By Mary McPhail Gray
NVW Board Chair
An African proverb from the Yoruba and Igbo regions of Nigeria states, “It takes a village to raise a child.” The belief is that a community of caring relationships provides youth with strength of character and pride about their own worthiness. They feel loved and acknowledged.
It is often said that Taos is a community of relationships—connecting with others is an important quality of life here. At Nonviolence Works we have seen this quality in action, particularly this summer with gifts of resources in a variety of ways—especially for our Familia y Mundo summer camp for elementary aged youth and the Yermos y Montaños summer camp for middle school students. Resources have come in a rich variety of forms.
Both Cid’s and Super Save hosted food sales for NVW to obtain public support. Cid’s was a bake sale on June 18, and Super Save was a sale of tamales made by the YyM students on June 16 to fund their trip to Meow Wolf. Cid’s provides ongoing support with their token can for all customers to donate to NVW.
In support of the tamales sale, El Monte Sagrado Chef Christina Martinez and Chai Sipaseuth donated chilies and meat and provided kitchen space for steaming the final products. The youth made enough money to fund their trip to Meow Wolf and to donate to Taos Valley Farms.
Another special gift to our students is the welcoming by Don Peters, director of Not Forgotten Outreach, where youth have learned to be of service by helping care for the animals on site and weeding the gardens. NVW staff comment that youth often feel hesitant to take action in the community, and becoming a volunteer is a wonderful way to give back and to understand that they themselves can be a resource which changes the community for the good. This reinforces an important therapeutic goal—recognize your own strengths.
The volunteer opportunity is reinforced by Taos Valley Farms where every Tuesday morning the YyM youth help care for chickens, pigs and goats; plant vegetables; weed the gardens; and learn about healthy nutrition. A recent highlight was bottle feeding some of the baby goats and learning to milk the mothers. Joni and Roy Cunningham own the farms and encourage the youth to help make their own lunches by picking vegetables and learning to make smoothies and salads. Respect for the environment and learning about healthy eating are important goals of these activities. Micah at Farm House Cafe contributes food materials to complete the lunches.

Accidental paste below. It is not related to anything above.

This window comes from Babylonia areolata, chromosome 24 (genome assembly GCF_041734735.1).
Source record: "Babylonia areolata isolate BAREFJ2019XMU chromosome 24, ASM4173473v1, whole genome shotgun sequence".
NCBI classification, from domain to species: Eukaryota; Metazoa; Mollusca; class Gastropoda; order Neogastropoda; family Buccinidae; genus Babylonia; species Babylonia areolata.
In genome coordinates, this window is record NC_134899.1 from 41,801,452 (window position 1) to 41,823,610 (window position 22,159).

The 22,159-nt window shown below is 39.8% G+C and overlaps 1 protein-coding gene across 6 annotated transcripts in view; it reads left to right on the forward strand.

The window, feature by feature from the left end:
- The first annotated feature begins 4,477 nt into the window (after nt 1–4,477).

Carol and Don Adams, owners of High Altitude Health and Fitness provide their outdoor pool for two swimming sessions by both the FyM youth and the YyM students each week. The youth are honing their swimming skills and enjoy seeing friends from the community at these outings.
All of these opportunities have enabled youth to meet caring adults who are demonstrating community-minded businesses and showing their values of caring for others. Some youth may see possibilities for their own future jobs and the power of positive relationships.
Nonviolence Works wishes to thank all of these individuals and their organizations that are making such a positive difference in the lives or our youth. Our programs are enriched by these gifts from the village—and our goals for the youth are reinforced.
Nonviolence Works has the largest behavioral health staff of counselors and social workers in northern New Mexico. We can be reached at 575-758-4297 or www.nonviolenceworks.us
Mary McPhail Gray is the board chair of NVW and can be reached at 575-779-3126 or firstname.lastname@example.org